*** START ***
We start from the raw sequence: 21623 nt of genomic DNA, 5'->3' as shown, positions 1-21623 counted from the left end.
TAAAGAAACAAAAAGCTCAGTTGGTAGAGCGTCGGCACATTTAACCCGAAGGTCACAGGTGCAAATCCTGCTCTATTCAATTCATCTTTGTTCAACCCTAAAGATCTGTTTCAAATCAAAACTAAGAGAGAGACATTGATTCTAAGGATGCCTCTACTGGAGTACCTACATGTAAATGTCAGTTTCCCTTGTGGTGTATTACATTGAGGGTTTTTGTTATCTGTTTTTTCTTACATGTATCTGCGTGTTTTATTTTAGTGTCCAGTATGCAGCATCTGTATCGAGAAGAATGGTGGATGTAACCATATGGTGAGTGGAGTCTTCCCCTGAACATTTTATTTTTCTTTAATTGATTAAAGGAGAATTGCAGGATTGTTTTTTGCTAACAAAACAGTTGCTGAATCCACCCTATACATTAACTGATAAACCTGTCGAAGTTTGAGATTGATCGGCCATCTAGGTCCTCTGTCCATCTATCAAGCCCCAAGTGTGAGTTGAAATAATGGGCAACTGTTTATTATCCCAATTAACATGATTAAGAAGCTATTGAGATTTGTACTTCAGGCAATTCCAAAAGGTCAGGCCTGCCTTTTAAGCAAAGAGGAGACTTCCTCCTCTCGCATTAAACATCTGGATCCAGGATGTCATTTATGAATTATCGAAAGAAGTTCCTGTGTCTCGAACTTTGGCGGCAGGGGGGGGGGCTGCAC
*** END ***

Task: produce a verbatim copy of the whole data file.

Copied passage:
We start from the raw sequence: 21623 nt of genomic DNA, 5'->3' as shown, positions 1-21623 counted from the left end.
TAAAGAAACAAAAAGCTCAGTTGGTAGAGCGTCGGCACATTTAACCCGAAGGTCACAGGTGCAAATCCTGCTCTATTCAATTCATCTTTGTTCAACCCTAAAGATCTGTTTCAAATCAAAACTAAGAGAGAGACATTGATTCTAAGGATGCCTCTACTGGAGTACCTACATGTAAATGTCAGTTTCCCTTGTGGTGTATTACATTGAGGGTTTTTGTTATCTGTTTTTTCTTACATGTATCTGCGTGTTTTATTTTAGTGTCCAGTATGCAGCATCTGTATCGAGAAGAATGGTGGATGTAACCATATGGTGAGTGGAGTCTTCCCCTGAACATTTTATTTTTCTTTAATTGATTAAAGGAGAATTGCAGGATTGTTTTTTGCTAACAAAACAGTTGCTGAATCCACCCTATACATTAACTGATAAACCTGTCGAAGTTTGAGATTGATCGGCCATCTAGGTCCTCTGTCCATCTATCAAGCCCCAAGTGTGAGTTGAAATAATGGGCAACTGTTTATTATCCCAATTAACATGATTAAGAAGCTATTGAGATTTGTACTTCAGGCAATTCCAAAAGGTCAGGCCTGCCTTTTAAGCAAAGAGGAGACTTCCTCCTCTCGCATTAAACATCTGGATCCAGGATGTCATTTATGAATTATCGAAAGAAGTTCCTGTGTCTCGAACTTTGGCGGCAGGGGGGGGGGCTGCAC